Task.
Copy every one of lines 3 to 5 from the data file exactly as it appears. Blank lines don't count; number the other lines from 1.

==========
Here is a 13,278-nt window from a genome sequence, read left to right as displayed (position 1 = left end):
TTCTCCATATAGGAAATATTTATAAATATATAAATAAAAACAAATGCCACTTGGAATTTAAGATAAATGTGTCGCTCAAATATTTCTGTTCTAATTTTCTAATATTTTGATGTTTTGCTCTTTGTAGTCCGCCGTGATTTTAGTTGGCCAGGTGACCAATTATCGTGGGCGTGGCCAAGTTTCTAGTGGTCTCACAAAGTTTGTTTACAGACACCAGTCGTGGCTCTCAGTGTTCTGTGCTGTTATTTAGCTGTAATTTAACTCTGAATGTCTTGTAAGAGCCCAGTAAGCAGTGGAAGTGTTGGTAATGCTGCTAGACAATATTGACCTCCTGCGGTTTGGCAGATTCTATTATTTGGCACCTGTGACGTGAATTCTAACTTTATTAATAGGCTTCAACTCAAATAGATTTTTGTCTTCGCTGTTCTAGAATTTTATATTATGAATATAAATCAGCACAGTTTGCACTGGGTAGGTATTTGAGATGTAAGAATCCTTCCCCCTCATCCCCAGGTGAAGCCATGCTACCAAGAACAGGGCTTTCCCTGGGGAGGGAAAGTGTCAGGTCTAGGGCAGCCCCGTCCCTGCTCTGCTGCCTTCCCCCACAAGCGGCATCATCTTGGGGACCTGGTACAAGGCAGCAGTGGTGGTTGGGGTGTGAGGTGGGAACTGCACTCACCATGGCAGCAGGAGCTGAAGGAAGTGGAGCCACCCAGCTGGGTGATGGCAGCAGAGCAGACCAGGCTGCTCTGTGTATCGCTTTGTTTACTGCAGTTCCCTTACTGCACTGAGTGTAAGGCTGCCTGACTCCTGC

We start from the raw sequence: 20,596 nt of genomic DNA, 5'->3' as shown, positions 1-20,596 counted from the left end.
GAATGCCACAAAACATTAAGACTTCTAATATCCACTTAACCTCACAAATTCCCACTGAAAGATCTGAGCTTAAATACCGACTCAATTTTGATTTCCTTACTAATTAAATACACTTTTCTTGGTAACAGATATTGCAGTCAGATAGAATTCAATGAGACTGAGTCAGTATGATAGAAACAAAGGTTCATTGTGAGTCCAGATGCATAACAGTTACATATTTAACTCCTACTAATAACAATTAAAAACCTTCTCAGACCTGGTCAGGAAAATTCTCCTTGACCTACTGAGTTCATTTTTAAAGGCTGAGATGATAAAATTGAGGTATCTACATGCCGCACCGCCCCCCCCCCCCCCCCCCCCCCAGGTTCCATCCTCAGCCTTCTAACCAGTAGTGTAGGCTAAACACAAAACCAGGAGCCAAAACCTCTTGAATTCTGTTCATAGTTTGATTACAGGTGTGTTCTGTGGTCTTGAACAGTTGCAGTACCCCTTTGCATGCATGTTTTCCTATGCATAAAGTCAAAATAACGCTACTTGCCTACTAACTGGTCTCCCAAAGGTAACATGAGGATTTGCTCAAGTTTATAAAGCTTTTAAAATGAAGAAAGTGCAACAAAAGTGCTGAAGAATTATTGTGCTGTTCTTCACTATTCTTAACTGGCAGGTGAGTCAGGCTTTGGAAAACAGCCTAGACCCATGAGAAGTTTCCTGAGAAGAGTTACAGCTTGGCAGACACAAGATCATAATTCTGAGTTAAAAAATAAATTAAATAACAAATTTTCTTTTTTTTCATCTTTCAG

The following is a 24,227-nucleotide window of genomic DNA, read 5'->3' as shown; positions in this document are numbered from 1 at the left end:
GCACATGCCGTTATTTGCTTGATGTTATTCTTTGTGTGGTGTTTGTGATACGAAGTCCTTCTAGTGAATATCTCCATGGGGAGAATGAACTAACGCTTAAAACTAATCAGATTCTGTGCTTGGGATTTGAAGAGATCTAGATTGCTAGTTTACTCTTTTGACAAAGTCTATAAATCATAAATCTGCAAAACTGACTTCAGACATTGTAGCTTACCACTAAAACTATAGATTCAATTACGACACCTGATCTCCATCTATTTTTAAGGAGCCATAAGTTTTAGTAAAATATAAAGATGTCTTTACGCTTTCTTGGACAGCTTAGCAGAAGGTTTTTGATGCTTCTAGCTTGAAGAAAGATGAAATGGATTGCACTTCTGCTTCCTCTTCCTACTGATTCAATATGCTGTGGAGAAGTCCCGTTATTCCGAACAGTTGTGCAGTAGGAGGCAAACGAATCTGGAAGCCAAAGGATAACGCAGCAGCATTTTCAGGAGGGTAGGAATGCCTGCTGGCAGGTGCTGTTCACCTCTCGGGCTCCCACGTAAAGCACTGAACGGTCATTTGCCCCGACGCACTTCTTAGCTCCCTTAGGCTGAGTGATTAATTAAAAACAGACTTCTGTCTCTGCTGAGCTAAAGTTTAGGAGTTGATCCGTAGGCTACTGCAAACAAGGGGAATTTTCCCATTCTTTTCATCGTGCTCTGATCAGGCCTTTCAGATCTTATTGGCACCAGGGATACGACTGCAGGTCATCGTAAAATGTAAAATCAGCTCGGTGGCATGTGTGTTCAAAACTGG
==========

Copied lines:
We start from the raw sequence: 20,596 nt of genomic DNA, 5'->3' as shown, positions 1-20,596 counted from the left end.
GAATGCCACAAAACATTAAGACTTCTAATATCCACTTAACCTCACAAATTCCCACTGAAAGATCTGAGCTTAAATACCGACTCAATTTTGATTTCCTTACTAATTAAATACACTTTTCTTGGTAACAGATATTGCAGTCAGATAGAATTCAATGAGACTGAGTCAGTATGATAGAAACAAAGGTTCATTGTGAGTCCAGATGCATAACAGTTACATATTTAACTCCTACTAATAACAATTAAAAACCTTCTCAGACCTGGTCAGGAAAATTCTCCTTGACCTACTGAGTTCATTTTTAAAGGCTGAGATGATAAAATTGAGGTATCTACATGCCGCACCGCCCCCCCCCCCCCCCCCCCCCCAGGTTCCATCCTCAGCCTTCTAACCAGTAGTGTAGGCTAAACACAAAACCAGGAGCCAAAACCTCTTGAATTCTGTTCATAGTTTGATTACAGGTGTGTTCTGTGGTCTTGAACAGTTGCAGTACCCCTTTGCATGCATGTTTTCCTATGCATAAAGTCAAAATAACGCTACTTGCCTACTAACTGGTCTCCCAAAGGTAACATGAGGATTTGCTCAAGTTTATAAAGCTTTTAAAATGAAGAAAGTGCAACAAAAGTGCTGAAGAATTATTGTGCTGTTCTTCACTATTCTTAACTGGCAGGTGAGTCAGGCTTTGGAAAACAGCCTAGACCCATGAGAAGTTTCCTGAGAAGAGTTACAGCTTGGCAGACACAAGATCATAATTCTGAGTTAAAAAATAAATTAAATAACAAATTTTCTTTTTTTTCATCTTTCAG

The following is a 24,227-nucleotide window of genomic DNA, read 5'->3' as shown; positions in this document are numbered from 1 at the left end: